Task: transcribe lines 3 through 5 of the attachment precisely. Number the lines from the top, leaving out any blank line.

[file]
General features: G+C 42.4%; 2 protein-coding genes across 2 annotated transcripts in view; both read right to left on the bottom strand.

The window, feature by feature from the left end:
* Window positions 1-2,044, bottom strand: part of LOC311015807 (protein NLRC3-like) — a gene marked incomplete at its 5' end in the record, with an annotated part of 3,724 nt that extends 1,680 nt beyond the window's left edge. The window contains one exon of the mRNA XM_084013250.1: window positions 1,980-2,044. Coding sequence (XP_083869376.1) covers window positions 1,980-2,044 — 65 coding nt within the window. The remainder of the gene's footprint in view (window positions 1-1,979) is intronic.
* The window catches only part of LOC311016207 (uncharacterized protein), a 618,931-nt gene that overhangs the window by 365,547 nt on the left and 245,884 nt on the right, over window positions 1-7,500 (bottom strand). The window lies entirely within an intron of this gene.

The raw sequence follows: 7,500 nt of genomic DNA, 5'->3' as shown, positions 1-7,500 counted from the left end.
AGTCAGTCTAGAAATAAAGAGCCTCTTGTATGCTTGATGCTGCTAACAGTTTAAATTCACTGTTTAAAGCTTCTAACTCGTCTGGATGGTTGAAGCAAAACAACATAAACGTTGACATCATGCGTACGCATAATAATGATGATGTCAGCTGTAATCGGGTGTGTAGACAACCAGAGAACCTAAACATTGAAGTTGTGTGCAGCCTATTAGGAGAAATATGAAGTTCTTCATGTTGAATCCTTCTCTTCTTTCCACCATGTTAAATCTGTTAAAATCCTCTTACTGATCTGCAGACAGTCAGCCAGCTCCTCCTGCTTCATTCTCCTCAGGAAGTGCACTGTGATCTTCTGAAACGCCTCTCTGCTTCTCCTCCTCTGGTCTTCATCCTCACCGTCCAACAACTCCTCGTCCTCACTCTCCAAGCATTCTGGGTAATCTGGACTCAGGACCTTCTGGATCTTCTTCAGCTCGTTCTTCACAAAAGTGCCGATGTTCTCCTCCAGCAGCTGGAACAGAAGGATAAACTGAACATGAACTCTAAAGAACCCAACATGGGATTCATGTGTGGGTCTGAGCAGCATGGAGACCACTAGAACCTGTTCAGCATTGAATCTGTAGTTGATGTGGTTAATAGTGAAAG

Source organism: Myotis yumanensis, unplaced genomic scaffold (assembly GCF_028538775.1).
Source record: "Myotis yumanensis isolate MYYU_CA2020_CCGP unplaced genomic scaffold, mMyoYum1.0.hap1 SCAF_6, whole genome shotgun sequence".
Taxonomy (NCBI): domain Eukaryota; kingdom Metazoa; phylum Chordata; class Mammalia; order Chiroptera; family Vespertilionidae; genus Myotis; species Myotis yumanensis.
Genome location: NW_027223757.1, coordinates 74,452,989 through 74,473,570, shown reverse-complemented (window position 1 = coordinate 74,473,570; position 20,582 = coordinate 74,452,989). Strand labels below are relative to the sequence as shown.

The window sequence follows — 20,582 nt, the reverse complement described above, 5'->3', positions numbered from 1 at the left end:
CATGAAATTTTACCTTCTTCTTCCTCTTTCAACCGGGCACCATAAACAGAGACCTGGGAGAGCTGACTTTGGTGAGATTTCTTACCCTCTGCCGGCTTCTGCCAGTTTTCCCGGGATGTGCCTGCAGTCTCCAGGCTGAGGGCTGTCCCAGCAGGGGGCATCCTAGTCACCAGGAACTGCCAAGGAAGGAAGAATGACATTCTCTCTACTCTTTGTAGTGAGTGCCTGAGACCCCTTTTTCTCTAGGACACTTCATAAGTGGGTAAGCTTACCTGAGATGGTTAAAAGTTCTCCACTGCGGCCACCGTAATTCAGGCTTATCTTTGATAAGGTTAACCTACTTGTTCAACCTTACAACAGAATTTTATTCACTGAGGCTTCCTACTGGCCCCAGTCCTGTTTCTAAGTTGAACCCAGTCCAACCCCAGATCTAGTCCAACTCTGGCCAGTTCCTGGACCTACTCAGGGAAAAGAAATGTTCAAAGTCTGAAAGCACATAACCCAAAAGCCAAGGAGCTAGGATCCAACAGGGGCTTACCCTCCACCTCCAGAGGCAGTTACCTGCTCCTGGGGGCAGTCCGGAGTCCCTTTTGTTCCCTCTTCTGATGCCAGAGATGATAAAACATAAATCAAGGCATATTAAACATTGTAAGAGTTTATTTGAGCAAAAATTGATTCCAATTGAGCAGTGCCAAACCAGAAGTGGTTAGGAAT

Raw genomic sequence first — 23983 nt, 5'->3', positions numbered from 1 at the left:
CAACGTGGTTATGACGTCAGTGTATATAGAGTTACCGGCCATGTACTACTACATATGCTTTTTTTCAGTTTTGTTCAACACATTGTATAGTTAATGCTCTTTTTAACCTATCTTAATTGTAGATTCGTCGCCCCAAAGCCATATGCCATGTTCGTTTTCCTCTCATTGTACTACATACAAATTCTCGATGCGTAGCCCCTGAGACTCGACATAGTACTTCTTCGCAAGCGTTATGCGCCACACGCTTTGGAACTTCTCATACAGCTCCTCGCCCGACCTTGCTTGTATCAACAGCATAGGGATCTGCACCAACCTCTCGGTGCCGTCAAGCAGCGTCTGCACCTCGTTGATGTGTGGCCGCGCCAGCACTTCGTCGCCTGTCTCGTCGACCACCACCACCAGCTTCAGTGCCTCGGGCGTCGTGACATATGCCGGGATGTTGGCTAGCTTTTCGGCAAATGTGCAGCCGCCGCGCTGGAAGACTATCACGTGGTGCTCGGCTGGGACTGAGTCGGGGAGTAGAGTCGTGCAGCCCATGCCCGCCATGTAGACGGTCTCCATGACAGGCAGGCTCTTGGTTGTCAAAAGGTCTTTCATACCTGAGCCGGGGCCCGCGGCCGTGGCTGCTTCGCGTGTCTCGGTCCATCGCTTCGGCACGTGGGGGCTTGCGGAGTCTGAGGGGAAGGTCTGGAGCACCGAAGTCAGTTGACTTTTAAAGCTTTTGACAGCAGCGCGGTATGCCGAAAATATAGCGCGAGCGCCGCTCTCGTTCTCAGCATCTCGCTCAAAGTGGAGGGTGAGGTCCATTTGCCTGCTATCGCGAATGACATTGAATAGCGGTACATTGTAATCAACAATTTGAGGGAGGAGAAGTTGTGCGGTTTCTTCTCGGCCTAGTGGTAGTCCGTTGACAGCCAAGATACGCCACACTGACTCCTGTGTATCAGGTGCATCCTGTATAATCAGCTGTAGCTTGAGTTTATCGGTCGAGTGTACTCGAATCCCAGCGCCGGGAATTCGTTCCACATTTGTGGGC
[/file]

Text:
* Window positions 1-2,044, bottom strand: part of LOC311015807 (protein NLRC3-like) — a gene marked incomplete at its 5' end in the record, with an annotated part of 3,724 nt that extends 1,680 nt beyond the window's left edge. The window contains one exon of the mRNA XM_084013250.1: window positions 1,980-2,044. Coding sequence (XP_083869376.1) covers window positions 1,980-2,044 — 65 coding nt within the window. The remainder of the gene's footprint in view (window positions 1-1,979) is intronic.
* The window catches only part of LOC311016207 (uncharacterized protein), a 618,931-nt gene that overhangs the window by 365,547 nt on the left and 245,884 nt on the right, over window positions 1-7,500 (bottom strand). The window lies entirely within an intron of this gene.

The raw sequence follows: 7,500 nt of genomic DNA, 5'->3' as shown, positions 1-7,500 counted from the left end.